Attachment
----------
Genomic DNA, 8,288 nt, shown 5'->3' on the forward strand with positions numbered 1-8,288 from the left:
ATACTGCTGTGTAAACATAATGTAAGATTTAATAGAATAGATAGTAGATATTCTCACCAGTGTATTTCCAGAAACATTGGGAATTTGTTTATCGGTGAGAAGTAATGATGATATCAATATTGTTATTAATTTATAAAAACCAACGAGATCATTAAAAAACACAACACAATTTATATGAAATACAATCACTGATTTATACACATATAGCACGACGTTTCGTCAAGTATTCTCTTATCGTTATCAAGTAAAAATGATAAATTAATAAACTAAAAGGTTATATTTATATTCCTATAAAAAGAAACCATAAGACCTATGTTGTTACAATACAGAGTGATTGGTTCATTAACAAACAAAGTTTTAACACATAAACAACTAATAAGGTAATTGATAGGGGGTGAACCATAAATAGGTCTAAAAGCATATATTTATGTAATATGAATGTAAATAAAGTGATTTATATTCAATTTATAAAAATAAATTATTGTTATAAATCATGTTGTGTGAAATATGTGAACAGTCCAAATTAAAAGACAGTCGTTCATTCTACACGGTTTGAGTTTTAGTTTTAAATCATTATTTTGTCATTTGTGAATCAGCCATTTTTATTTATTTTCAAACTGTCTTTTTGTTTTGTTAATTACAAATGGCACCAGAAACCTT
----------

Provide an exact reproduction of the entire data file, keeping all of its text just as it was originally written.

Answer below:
Genomic DNA, 8,288 nt, shown 5'->3' on the forward strand with positions numbered 1-8,288 from the left:
ATACTGCTGTGTAAACATAATGTAAGATTTAATAGAATAGATAGTAGATATTCTCACCAGTGTATTTCCAGAAACATTGGGAATTTGTTTATCGGTGAGAAGTAATGATGATATCAATATTGTTATTAATTTATAAAAACCAACGAGATCATTAAAAAACACAACACAATTTATATGAAATACAATCACTGATTTATACACATATAGCACGACGTTTCGTCAAGTATTCTCTTATCGTTATCAAGTAAAAATGATAAATTAATAAACTAAAAGGTTATATTTATATTCCTATAAAAAGAAACCATAAGACCTATGTTGTTACAATACAGAGTGATTGGTTCATTAACAAACAAAGTTTTAACACATAAACAACTAATAAGGTAATTGATAGGGGGTGAACCATAAATAGGTCTAAAAGCATATATTTATGTAATATGAATGTAAATAAAGTGATTTATATTCAATTTATAAAAATAAATTATTGTTATAAATCATGTTGTGTGAAATATGTGAACAGTCCAAATTAAAAGACAGTCGTTCATTCTACACGGTTTGAGTTTTAGTTTTAAATCATTATTTTGTCATTTGTGAATCAGCCATTTTTATTTATTTTCAAACTGTCTTTTTGTTTTGTTAATTACAAATGGCACCAGAAACCTT